It also amplifies the graphic nature of the violence. Boy, I’d love to see a TV edit for this flick; it’d probably run about 10 minutes, as there’s almost nothing to it other than calamity and bloodshed. A lot of scenes with grotesquely exaggerated violence occur, so if you’re squeamish, you’ll want to stay away from it.

But if you dig that kind of over the top nuttiness, you’ll have a good time. One positive here comes from the cast. They embrace the lunacy of the film but also manage to ground it in an odd way. Owen doesn’t try too hard to humanize Smith, as we don’t really want quiet, tender moments here; the film indulges in a few, but even those feel like parody. Nonetheless, Owen creates an amusing anti-hero who we can almost buy as the world’s greatest ass-kicker.

And then there’s Giamatti. He swallows scenery in giant gulps and plays the role with a dark glee that he can’t bother to contain. There’s nothing to his part other than cruelty and sadism, and Giamatti clearly has a blast. He almost steals the film with his leering, sneering turn as Hertz.

One could certainly find plenty of flaws in Shoot ‘Em Up, starting with the completely muddled story. However, those gripes would miss the point. This is an intentionally absurd flick that knows what it wants to be and achieves its goals.

The DVD Grades: Picture A-/ Audio A-/ Bonus B+

Shoot ‘Em Up appears in an aspect ratio of approximately 2.35:1 on this single-sided, double-layered DVD; the image has been enhanced for 16X9 televisions. No problems emerged during this strong transfer.

At all times, sharpness seemed very good. Even wide shots looked crisp and concise, as I noticed no instances of softness. Jagged edges and edge enhancement appeared absent, and only a smidgen of shimmering crept into the presentation. No issues with source flaws popped up at any time.

Like all the modern action flicks it parodied, Shoot went with an intensely stylized palette. The dominant hues varied from shot to shot, but the movie usually depicted them in a manner that made them very noticeable; for instance, yellow scenes would look really yellow. Within those design parameters, the colors appeared very good. They were vivid and dynamic at all times. Blacks seemed dark and tight, while shadows were clear and smooth. I found nothing about which to complain here.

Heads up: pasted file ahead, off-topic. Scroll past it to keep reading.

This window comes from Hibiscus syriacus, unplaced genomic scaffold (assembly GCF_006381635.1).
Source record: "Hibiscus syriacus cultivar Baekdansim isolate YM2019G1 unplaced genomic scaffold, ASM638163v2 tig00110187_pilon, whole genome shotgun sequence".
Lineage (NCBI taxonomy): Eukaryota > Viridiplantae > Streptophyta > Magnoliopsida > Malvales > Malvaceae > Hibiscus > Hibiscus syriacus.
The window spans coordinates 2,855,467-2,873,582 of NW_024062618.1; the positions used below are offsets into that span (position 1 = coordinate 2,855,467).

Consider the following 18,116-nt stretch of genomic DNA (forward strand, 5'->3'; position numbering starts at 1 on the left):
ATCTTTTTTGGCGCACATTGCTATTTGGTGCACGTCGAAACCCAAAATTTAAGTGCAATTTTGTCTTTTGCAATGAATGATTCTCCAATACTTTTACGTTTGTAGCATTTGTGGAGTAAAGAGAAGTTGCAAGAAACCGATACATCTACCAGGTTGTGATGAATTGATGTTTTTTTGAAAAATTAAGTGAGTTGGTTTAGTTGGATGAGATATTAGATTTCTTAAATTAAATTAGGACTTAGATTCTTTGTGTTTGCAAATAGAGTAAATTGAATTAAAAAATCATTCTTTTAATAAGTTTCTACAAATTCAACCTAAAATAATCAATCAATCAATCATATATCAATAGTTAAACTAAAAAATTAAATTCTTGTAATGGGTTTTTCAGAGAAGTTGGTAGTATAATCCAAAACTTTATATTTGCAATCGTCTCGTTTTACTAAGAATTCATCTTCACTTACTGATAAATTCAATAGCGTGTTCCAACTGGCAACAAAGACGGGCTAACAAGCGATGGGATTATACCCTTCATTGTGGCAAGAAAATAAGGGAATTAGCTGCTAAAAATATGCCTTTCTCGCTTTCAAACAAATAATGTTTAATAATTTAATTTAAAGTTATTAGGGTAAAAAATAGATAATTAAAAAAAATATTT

For the audio, Shoot ‘Em Up came with both Dolby Digital 5.1 EX and DTS 6.1 ES soundtracks. I noticed virtually no differences between the two mixes. I thought they sounded identical.

That was fine with me, as both tracks offered intense affairs. Literally from start to finish, the film went with an aggressive soundfield that blasted at us. Gunfire constituted the majority of the material, but we also got lots of cars and other moving vehicles that would zip around us. The audio used all five channels in an active manner that meant the material virtually assaulted us. At times this threatened to become almost overwhelming, but it seemed perfectly in keeping with the style of filmmaking on display, so the mix suited the flick.

Audio quality always satisfied. Speech never became buried in the assault, as the lines were concise and crisp. Music was also able to find its way out from under the effects. The mix of rock songs and score both provided lively, dynamic material. And effects seemed very good. They were quite loud, of course, and they showed positive clarity and delineation. Bass packed a good punch and accentuated the material. Shoot came with audio that should please the film’s fans.

In terms of extras, we begin with an audio commentary from writer/director Michael Davis. He offers a running, screen-specific chat that examines influences and story issues, cast, characters and performances, visual design and related elements, music, sets and locations, action scenes, and pretty much anything else you'd want to learn.

My only minor complaint here comes from the "I like" factor. Davis frequently peppers us with comments that "I like 'X'" and "I like 'Y'". This can get tedious.